New Frame is in possession of letters that prove that the players, on more than one occasion, urged Marais to sign the deal with MVM Holdings. But Marais has said publicly that the players urged him to find another equity partner. The player group – led by Kolisi and MyPlayers chair Chris van Zyl, who is also a player at WP – tried their best to engage with Marais.
“The overall feedback that the players have is excitement about the potential that such an investor (MVM) could hold for both the union and the company, as well as for all the contracted players. It is of great concern that times [sic] seems to be running out,” the first of the letters to Marais from the players says.
The players suggest in the same letter that Marais had not told them the truth. “We would like to clear up any misunderstandings following our meeting of Thursday 3 September. You suggested that there was an alternative investor. We said this must be weighed up against the MVM offer. We did not recommend that you actively set out to find a new one that could prejudice this offer, however, if there is indeed an alternative offer, you should present this offer. In the absence of such, we would be irresponsible if we do not actively encourage the MVM deal,” they told Marais, who continued to proclaim publicly that the players wanted another deal.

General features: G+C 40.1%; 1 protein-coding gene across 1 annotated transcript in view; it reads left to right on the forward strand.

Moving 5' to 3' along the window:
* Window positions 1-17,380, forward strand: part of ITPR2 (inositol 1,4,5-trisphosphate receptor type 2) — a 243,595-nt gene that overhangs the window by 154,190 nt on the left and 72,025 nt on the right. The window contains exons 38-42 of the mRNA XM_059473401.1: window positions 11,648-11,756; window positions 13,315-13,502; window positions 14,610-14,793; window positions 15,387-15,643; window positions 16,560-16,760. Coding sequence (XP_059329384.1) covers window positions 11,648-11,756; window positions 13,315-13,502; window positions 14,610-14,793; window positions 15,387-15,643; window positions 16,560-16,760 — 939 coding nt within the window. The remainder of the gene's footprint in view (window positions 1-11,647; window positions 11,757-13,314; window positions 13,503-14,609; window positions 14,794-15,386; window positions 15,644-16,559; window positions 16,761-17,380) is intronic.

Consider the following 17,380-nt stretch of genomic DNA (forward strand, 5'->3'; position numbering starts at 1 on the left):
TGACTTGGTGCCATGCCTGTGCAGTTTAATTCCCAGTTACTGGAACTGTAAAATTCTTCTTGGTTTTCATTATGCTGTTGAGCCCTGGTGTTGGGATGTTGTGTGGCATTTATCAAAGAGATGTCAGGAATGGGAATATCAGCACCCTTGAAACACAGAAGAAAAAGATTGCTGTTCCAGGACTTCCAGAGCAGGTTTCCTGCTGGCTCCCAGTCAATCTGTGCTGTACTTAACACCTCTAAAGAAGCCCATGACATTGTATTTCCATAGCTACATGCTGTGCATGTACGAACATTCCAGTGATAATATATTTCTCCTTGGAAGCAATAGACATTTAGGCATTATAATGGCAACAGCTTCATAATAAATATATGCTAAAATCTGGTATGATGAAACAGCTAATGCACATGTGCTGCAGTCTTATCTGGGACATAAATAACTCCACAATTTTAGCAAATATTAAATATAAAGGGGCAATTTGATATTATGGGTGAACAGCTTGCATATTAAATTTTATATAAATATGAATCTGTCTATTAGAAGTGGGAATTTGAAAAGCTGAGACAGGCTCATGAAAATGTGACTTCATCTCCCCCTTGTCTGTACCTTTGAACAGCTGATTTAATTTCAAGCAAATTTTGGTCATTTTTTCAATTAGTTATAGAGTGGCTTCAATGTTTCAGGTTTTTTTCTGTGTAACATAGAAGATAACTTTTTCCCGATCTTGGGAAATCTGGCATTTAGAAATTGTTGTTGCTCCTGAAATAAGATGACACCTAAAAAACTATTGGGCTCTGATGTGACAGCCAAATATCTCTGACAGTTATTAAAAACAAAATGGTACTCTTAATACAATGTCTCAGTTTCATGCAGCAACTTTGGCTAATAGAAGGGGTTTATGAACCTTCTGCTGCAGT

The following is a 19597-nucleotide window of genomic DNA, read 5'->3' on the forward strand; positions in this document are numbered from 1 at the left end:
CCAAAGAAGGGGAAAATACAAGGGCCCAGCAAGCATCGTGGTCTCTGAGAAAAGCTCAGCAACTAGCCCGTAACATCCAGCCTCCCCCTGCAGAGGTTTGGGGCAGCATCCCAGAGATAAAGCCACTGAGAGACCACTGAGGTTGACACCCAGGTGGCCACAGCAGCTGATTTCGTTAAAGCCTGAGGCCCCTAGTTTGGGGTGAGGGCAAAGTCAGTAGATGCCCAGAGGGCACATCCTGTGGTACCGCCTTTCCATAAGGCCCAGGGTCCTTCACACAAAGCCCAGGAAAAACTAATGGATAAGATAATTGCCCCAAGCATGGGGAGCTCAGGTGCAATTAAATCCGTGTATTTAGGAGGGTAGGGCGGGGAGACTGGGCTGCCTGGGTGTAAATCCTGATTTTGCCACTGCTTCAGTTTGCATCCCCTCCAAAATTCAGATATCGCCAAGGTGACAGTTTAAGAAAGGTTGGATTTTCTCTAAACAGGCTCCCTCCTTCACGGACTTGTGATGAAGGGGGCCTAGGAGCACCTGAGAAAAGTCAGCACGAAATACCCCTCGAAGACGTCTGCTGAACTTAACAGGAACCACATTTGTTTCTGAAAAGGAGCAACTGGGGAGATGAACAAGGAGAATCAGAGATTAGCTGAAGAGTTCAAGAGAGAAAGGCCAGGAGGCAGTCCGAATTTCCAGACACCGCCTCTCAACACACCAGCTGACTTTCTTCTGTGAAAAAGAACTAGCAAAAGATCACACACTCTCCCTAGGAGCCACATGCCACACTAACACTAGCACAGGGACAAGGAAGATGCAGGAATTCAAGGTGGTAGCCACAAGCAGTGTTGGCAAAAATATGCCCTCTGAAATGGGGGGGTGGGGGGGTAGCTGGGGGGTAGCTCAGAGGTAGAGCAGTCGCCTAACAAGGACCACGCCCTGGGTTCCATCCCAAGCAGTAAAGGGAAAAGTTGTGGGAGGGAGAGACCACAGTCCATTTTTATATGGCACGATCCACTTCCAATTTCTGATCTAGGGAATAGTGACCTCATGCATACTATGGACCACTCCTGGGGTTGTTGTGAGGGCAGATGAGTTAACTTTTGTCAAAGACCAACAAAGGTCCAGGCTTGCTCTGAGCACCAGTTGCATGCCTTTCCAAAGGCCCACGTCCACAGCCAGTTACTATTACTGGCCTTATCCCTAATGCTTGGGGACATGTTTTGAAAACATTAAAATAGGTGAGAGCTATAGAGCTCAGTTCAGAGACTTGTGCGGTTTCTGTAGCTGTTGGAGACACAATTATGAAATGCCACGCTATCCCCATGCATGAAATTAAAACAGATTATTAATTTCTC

“We should point out that the upheavals on the company board of late and the demise of the interim committee is a cause for concern for the entire playing group and not just the ‘senior’ players. We are now fielding concerns from the entire playing group about this as well as the equity deal. We will need to keep them informed of our meetings, correspondence and progress to ensure a happy and consistent playing group.”
In a follow-up letter, the players make it clear that the uncertainty and the drama playing out in the boardroom had unsettled them. The third letter reads: “We feel it would be irresponsible of us to enter into contract negotiations until we have some comfort as to the long-term plan, in other words that we have an equity investor that will bring real expertise or plans for the development of the franchise.”
If you consider that WP signed Kolisi as a junior, developed him into a senior player and later a Springbok, made him captain and then watched as he led the Springboks to World Cup glory, to watch him walk away from a union that has been his whole life underlines just how big a decision it was for Kolisi to uproot and move to Durban.